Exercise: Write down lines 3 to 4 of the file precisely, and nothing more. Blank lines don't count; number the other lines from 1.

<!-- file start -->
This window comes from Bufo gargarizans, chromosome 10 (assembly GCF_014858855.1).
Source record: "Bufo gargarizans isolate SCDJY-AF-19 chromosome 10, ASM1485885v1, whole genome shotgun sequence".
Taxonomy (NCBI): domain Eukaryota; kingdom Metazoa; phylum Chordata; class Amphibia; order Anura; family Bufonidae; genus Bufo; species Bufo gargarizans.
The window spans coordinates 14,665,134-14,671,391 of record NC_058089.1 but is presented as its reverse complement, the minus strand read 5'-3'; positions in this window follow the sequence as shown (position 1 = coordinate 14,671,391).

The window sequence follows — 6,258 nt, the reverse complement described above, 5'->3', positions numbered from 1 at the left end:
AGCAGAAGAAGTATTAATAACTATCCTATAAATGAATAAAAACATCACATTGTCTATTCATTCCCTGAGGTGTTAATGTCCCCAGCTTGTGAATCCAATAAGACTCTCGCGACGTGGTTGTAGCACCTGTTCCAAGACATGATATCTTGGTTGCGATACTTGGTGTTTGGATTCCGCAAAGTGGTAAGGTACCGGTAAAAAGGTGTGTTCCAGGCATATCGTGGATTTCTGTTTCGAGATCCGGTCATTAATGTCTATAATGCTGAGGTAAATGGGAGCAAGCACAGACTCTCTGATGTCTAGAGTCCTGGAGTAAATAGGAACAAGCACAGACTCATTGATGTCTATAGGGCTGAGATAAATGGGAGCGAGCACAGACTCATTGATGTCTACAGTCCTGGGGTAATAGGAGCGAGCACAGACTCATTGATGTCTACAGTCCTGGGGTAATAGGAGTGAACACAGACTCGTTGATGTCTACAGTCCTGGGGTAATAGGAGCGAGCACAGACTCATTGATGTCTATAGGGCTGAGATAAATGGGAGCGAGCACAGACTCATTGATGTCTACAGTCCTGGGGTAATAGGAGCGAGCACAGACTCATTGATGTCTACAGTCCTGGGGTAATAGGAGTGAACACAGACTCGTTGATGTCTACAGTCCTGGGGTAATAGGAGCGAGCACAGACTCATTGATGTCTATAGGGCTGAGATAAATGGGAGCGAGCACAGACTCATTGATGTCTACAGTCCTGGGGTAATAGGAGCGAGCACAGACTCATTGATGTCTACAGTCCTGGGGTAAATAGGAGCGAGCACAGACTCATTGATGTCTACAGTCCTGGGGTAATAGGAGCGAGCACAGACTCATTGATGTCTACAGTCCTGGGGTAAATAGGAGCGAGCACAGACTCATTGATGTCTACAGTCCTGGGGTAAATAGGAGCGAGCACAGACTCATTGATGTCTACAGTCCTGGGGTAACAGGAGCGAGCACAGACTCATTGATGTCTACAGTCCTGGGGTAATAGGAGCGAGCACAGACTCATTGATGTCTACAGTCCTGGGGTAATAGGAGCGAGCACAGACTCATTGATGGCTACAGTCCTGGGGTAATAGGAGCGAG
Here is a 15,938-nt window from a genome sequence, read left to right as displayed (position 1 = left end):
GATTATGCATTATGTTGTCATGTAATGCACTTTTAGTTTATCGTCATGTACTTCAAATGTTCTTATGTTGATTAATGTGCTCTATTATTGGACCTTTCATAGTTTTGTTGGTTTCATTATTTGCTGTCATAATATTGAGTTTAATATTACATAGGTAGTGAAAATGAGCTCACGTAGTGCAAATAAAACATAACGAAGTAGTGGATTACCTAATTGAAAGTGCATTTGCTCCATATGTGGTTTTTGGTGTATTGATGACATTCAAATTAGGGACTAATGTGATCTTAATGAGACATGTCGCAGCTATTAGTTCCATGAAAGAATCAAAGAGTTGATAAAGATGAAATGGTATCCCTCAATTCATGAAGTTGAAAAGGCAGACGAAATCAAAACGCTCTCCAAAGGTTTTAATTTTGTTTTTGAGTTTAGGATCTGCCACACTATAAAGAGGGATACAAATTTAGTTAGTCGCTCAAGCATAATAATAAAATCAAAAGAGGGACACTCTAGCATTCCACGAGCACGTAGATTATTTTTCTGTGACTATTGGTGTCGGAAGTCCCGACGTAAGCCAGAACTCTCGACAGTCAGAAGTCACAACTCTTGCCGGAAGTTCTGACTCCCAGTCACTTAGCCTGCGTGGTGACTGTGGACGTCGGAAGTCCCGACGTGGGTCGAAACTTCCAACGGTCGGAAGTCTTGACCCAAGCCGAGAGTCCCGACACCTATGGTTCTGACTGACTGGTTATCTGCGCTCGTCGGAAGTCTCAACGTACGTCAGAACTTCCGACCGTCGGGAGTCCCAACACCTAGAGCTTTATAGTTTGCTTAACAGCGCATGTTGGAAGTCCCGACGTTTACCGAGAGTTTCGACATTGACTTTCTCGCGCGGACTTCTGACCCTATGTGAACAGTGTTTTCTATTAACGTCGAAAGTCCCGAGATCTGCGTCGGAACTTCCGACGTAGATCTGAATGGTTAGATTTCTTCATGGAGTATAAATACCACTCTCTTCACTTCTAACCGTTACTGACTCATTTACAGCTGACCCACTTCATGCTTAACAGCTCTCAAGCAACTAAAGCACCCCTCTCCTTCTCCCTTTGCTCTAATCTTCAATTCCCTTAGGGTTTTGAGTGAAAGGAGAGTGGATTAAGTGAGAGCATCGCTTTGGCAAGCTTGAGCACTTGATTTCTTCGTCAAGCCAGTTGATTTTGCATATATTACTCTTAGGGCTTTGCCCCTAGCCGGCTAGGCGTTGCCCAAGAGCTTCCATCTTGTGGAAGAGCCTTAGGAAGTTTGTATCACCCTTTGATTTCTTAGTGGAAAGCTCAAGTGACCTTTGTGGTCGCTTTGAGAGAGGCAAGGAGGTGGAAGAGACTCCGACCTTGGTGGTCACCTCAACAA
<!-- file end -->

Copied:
Taxonomy (NCBI): domain Eukaryota; kingdom Metazoa; phylum Chordata; class Amphibia; order Anura; family Bufonidae; genus Bufo; species Bufo gargarizans.
The window spans coordinates 14,665,134-14,671,391 of record NC_058089.1 but is presented as its reverse complement, the minus strand read 5'-3'; positions in this window follow the sequence as shown (position 1 = coordinate 14,671,391).